Ad innovation is key to connecting with audiences. Here, Mondelēz International’s Head of Media and Consumer Experience Middle East, North Africa, and Pakistan (MENAP), Krinio Christaras, shares how a new conversational ad format helped Oreo drive engagement and gather insights.
Ramadan is a major moment for all things food in the Middle East and North Africa. People love cooking during this special time, with dessert being a particularly popular course during iftar, the evening feast that ends the daily fast. We thought Oreo deserved a place at the table.
We wanted to remind our Moroccan audience, especially, of the many ways our cookies can be included in their desserts. But we were after a fresh and engaging approach that hadn’t been cooked up before. So we partnered with Publicis’s media agency WB Media Morocco, and Google, who put conversational ads forward as a key ingredient to help us engage with consumers.
Smart cookie: Conversational ads that convert customers
Conversational ads are automated, written, natural language conversations between brands and consumers that drive awareness, consideration, and conversion. But to make the most impact, they must feel human.
“Conversational AI platform AdChat has a conversational display ad unit that lets consumers engage with brands in a way that’s similar to how we interact with each other on messaging apps every day,” explains Danny Greeff, founder of creative ad tech specialist agency, RebelRebel.
“When we work with brand teams like Oreo’s, it’s to ensure the customer’s conversational ad experience is fluid, engaging and, above all else, human. This approach results in consumers spending more than 45 seconds interacting with an ad.”
After the ad’s intuitive conversation functionality was pinned down, creative agency Tribal DDB turned to aesthetics. They helped boost brand recognition during the ad experience by incorporating clear logo branding and a colour palette inspired by the iconic Oreo blue. As a subtle nod to Ramadan, they also included a playful crescent moon design featuring a nibbled cookie.
Recipes with a twist
With the campaign being featured in Morocco — where a large number of people speak French — we opted for a French-language ad.
The ad kicked off the conversation by asking Moroccan shoppers if they wanted a sweet treat for iftar. It then suggested six quick and tasty Oreo-based desserts they could choose from. Options included cooked desserts — for recipes like Oreo lava cake or cookie-stuffed donuts — and uncooked desserts, with recipes for Oreo sushi, cookie shots, hot-chocolate bombs, or cheesecake.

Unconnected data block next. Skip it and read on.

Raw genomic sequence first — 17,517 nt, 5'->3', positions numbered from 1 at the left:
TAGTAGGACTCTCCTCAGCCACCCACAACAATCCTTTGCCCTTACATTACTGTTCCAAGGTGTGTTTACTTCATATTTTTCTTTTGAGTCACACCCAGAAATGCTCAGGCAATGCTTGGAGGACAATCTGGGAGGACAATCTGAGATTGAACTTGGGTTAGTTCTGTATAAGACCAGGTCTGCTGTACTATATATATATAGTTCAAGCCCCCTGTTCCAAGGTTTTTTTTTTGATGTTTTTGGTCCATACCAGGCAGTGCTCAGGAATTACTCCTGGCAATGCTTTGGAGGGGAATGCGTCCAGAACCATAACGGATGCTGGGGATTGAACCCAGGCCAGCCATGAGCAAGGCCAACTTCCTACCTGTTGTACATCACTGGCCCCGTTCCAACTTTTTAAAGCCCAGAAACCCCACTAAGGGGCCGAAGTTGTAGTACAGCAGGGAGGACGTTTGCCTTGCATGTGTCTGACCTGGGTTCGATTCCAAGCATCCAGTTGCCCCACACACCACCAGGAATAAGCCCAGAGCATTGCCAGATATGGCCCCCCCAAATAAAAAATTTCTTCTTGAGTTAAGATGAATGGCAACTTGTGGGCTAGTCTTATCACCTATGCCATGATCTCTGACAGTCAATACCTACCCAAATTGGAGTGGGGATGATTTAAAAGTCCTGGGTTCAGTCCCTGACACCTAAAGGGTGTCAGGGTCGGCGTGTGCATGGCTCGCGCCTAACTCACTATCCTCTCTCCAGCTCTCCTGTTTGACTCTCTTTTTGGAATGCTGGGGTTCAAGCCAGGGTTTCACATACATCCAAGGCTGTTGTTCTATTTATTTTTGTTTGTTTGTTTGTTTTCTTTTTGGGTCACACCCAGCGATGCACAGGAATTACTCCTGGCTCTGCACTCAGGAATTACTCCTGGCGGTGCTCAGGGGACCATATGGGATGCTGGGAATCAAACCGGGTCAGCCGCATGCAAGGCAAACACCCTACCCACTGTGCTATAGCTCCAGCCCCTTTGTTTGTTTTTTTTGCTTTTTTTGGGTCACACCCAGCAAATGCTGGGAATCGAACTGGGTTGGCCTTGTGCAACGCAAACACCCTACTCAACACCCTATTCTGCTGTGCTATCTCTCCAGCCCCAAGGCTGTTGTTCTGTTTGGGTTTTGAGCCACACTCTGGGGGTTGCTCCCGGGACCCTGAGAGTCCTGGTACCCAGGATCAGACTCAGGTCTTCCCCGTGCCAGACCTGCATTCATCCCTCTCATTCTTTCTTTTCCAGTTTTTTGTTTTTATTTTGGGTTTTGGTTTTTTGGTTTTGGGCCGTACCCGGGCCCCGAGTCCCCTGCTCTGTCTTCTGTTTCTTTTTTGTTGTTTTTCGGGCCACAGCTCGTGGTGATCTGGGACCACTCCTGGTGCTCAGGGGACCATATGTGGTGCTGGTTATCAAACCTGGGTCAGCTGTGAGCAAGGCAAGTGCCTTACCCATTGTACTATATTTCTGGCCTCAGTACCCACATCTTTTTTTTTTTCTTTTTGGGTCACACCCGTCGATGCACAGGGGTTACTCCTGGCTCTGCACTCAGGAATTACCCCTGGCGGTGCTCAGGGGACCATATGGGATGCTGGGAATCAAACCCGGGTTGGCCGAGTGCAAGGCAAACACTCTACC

Each recipe provided a direct link to delivery app GlovoApp, making ingredient-buying a piece of cake. Shoppers also had the option to explore more recipes on Oreo’s Moroccan website, or start the ad again.
Here is a visual of Oreo’s conversational ad format. If you’d like to try it for yourself, scan the QR code or click here.
Sweet results, and moreish data to dip into
Our conversational ad campaign reached 1.5 million unique users in two weeks, seeing an average interaction time of 50 seconds. That’s an engagement rate 10X higher than the benchmark for the Consumer Packaged Goods (CPG) industry.
And the cherry on top was that 92% of consumers who engaged with the conversational ad also clicked on the call-to-action button to visit the landing page, demonstrating the effectiveness of the ad chat in driving consideration.
“One of the most practical aspects of this display campaign — which was delivered programmatically through Google Demand Side Platform’s Display and Video 360 (DV360) — was that it generated insights Oreo can harness for future creative and audience strategies,” Marisa Isabello, media solutions manager at Google says.
For example, data revealed that 58% of ad users preferred recipes that involve no cooking, and just over half of these people wanted something to eat rather than drink. Of the 42% of people who chose ‘cooked recipes’, 56% wanted something that didn’t involve baking. And 60% of all the people who saw the ad proudly declared ‘I don’t share my dessert’.
Possibly the most interesting new insight centred around gender stereotypes. Out of a broad target audience of males and females aged between 18 and 44, we saw 7% more unique clicks from men than women.
Consumer packaged goods brands like ours typically target females when it comes to cooking and recipes, so this was a really surprising insight to us. It shows we should be taking men more into account in our future campaigns — and we will.